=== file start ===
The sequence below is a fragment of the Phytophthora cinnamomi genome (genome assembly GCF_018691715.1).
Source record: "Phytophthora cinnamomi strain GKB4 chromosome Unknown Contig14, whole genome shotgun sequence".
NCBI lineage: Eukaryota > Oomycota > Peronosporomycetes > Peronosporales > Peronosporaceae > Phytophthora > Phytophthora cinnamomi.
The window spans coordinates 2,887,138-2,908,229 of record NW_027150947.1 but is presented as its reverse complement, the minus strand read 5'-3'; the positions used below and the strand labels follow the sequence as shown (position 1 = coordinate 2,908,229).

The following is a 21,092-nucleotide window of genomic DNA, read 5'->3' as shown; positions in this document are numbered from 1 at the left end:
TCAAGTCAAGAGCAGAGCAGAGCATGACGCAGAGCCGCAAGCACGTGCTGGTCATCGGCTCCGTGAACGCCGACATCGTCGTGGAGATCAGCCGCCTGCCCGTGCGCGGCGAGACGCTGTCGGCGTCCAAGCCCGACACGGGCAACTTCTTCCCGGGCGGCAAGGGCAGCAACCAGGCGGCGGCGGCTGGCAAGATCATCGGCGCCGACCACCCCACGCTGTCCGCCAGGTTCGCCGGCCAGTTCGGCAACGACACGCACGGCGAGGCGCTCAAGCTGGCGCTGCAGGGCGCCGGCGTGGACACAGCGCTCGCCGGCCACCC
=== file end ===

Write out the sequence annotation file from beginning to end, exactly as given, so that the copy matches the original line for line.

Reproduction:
The sequence below is a fragment of the Phytophthora cinnamomi genome (genome assembly GCF_018691715.1).
Source record: "Phytophthora cinnamomi strain GKB4 chromosome Unknown Contig14, whole genome shotgun sequence".
NCBI lineage: Eukaryota > Oomycota > Peronosporomycetes > Peronosporales > Peronosporaceae > Phytophthora > Phytophthora cinnamomi.
The window spans coordinates 2,887,138-2,908,229 of record NW_027150947.1 but is presented as its reverse complement, the minus strand read 5'-3'; the positions used below and the strand labels follow the sequence as shown (position 1 = coordinate 2,908,229).

The following is a 21,092-nucleotide window of genomic DNA, read 5'->3' as shown; positions in this document are numbered from 1 at the left end:
TCAAGTCAAGAGCAGAGCAGAGCATGACGCAGAGCCGCAAGCACGTGCTGGTCATCGGCTCCGTGAACGCCGACATCGTCGTGGAGATCAGCCGCCTGCCCGTGCGCGGCGAGACGCTGTCGGCGTCCAAGCCCGACACGGGCAACTTCTTCCCGGGCGGCAAGGGCAGCAACCAGGCGGCGGCGGCTGGCAAGATCATCGGCGCCGACCACCCCACGCTGTCCGCCAGGTTCGCCGGCCAGTTCGGCAACGACACGCACGGCGAGGCGCTCAAGCTGGCGCTGCAGGGCGCCGGCGTGGACACAGCGCTCGCCGGCCACCC